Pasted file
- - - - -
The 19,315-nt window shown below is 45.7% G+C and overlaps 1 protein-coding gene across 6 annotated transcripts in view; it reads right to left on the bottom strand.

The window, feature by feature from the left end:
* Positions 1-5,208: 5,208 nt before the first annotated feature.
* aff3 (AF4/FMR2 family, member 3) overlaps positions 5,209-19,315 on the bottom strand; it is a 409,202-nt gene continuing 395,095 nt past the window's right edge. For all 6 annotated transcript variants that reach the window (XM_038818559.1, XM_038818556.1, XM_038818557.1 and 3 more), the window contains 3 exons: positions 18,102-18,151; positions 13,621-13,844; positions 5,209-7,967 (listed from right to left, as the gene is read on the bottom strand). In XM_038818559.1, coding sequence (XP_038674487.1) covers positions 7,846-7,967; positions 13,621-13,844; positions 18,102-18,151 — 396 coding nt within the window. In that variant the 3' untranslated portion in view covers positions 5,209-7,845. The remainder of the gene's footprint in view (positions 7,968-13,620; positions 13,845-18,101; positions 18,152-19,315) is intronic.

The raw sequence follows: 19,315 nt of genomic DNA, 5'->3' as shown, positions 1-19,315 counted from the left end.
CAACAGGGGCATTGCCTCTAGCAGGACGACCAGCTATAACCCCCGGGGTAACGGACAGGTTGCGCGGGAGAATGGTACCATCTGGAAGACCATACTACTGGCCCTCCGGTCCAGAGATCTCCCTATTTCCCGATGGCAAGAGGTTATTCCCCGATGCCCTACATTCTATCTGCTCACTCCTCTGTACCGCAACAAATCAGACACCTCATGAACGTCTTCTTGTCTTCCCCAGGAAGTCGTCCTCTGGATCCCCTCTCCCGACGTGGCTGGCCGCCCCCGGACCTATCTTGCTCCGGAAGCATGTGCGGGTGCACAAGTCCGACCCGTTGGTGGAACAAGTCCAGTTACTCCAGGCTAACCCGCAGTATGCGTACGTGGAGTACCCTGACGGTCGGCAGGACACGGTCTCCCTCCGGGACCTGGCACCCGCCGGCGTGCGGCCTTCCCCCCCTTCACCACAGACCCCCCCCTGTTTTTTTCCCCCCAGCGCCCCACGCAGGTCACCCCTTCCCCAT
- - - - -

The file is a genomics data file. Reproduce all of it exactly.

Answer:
The 19,315-nt window shown below is 45.7% G+C and overlaps 1 protein-coding gene across 6 annotated transcripts in view; it reads right to left on the bottom strand.

The window, feature by feature from the left end:
* Positions 1-5,208: 5,208 nt before the first annotated feature.
* aff3 (AF4/FMR2 family, member 3) overlaps positions 5,209-19,315 on the bottom strand; it is a 409,202-nt gene continuing 395,095 nt past the window's right edge. For all 6 annotated transcript variants that reach the window (XM_038818559.1, XM_038818556.1, XM_038818557.1 and 3 more), the window contains 3 exons: positions 18,102-18,151; positions 13,621-13,844; positions 5,209-7,967 (listed from right to left, as the gene is read on the bottom strand). In XM_038818559.1, coding sequence (XP_038674487.1) covers positions 7,846-7,967; positions 13,621-13,844; positions 18,102-18,151 — 396 coding nt within the window. In that variant the 3' untranslated portion in view covers positions 5,209-7,845. The remainder of the gene's footprint in view (positions 7,968-13,620; positions 13,845-18,101; positions 18,152-19,315) is intronic.

The raw sequence follows: 19,315 nt of genomic DNA, 5'->3' as shown, positions 1-19,315 counted from the left end.
CAACAGGGGCATTGCCTCTAGCAGGACGACCAGCTATAACCCCCGGGGTAACGGACAGGTTGCGCGGGAGAATGGTACCATCTGGAAGACCATACTACTGGCCCTCCGGTCCAGAGATCTCCCTATTTCCCGATGGCAAGAGGTTATTCCCCGATGCCCTACATTCTATCTGCTCACTCCTCTGTACCGCAACAAATCAGACACCTCATGAACGTCTTCTTGTCTTCCCCAGGAAGTCGTCCTCTGGATCCCCTCTCCCGACGTGGCTGGCCGCCCCCGGACCTATCTTGCTCCGGAAGCATGTGCGGGTGCACAAGTCCGACCCGTTGGTGGAACAAGTCCAGTTACTCCAGGCTAACCCGCAGTATGCGTACGTGGAGTACCCTGACGGTCGGCAGGACACGGTCTCCCTCCGGGACCTGGCACCCGCCGGCGTGCGGCCTTCCCCCCCTTCACCACAGACCCCCCCCTGTTTTTTTCCCCCCAGCGCCCCACGCAGGTCACCCCTTCCCCAT